Post by fishkybizniz on Sept 9, 2015 6:58:14 GMT -8
Hi spi peeps! This cord injury is making me learn faster than the rate recommended for blondes. I went looking to see if my recent diagnosis of adrenal insufficiency was related to my cord injury. And the answer is yes. I've provided a link for all of you suffering insomnia. It's not as good as reading scientific findings in our solar system to cure your insomnia, but at least in this, you might be able to help another spi peep.
fishkybizniz, very interesting! I'm wondering if the adrenal insufficiency that I have due to chronic steroid use is compounded by SCI. My doctors have not been able to account for the profound fatigue I experience regularly.
I'm just now seeing this Thread. Fishky is right, and 'good job' on finding an actual research article that says so. After my SCI, I was given a pill for hypothyroid,...yes, and the nursing home woke me up at 5:30am every morning to give it to me. No wonder I was cranky. Once I got internet and came to my senses, I bought Nori at the grocery store,. It's processed seaweed. I refused the hypothyroid pill, since the nursing home couldn't figure out how to give it to me at any time other than 5:30 am. Now that I'm home, I take Kelp tablets. Additionally, our thyroid gland needs iodine (as from kelp) in order to fight infection.
Iodine is so important. Research references are listed at the end of the online article.
www.globalhealingcenter.com/natural-health/iodine-foods/ 7 Foods Rich in Iodine by Dr. Edward Group DC, NP, DACBN, DCBCN, DABFM Published on January 18, 2011, Last Updated on February 25, 2015 "A small bowl of seaweed salad. Foods like seaweed salad are rich in iodine which helps the thyroid to function properly. The thyroid gland synthesizes thyroid hormones and iodine is an essential trace mineral that is crucial for the thyroid to function properly. Eating foods rich in iodine ensures the thyroid is able to manage metabolism, detoxification, growth and development. Research has shown that a lack of dietary iodine may lead to enlargement of the thyroid gland, lethargy, fatigue, weakness of the immune system, slow metabolism, autism, weight gain and possibly even mental states such as anxiety and depression. The good news is that there are many popular foods with iodine, all of which are easy to incorporate into your daily diet."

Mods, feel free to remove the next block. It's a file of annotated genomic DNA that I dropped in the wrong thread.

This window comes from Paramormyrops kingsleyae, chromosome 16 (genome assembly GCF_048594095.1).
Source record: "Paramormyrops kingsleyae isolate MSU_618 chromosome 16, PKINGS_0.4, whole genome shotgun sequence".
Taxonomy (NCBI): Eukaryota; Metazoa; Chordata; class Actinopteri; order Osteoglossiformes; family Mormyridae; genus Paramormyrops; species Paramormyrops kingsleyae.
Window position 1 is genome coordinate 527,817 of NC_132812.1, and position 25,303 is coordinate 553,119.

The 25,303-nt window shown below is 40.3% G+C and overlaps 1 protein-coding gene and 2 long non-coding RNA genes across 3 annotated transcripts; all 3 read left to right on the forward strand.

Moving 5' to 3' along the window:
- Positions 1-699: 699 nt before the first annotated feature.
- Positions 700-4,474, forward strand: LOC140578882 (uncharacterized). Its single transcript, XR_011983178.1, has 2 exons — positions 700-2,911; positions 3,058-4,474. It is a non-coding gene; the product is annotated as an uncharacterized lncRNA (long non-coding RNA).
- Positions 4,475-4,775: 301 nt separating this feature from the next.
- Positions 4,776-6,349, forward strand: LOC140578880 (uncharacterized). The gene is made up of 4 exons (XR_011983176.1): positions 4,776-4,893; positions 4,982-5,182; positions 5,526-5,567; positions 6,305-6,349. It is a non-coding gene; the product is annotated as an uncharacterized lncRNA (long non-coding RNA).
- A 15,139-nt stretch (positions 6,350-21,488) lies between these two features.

These are the foods that the article lists and expounds on. Iodine Rich Foods 1. Sea Vegetables 2. Cranberries 3. Organic Yogurt 4. Organic Navy Beans 5. Organic Strawberries 6. Raw, Organic Cheese 7. Organic Potatoes
Ncbi has this current 2018 study. Sadly, it’s one of those studies that only let’s you see the Abstract unless one makes further financial investment. I’m posting it anyway because it supports my belief that a diet rich in iodine-containing food can improve thyroid health.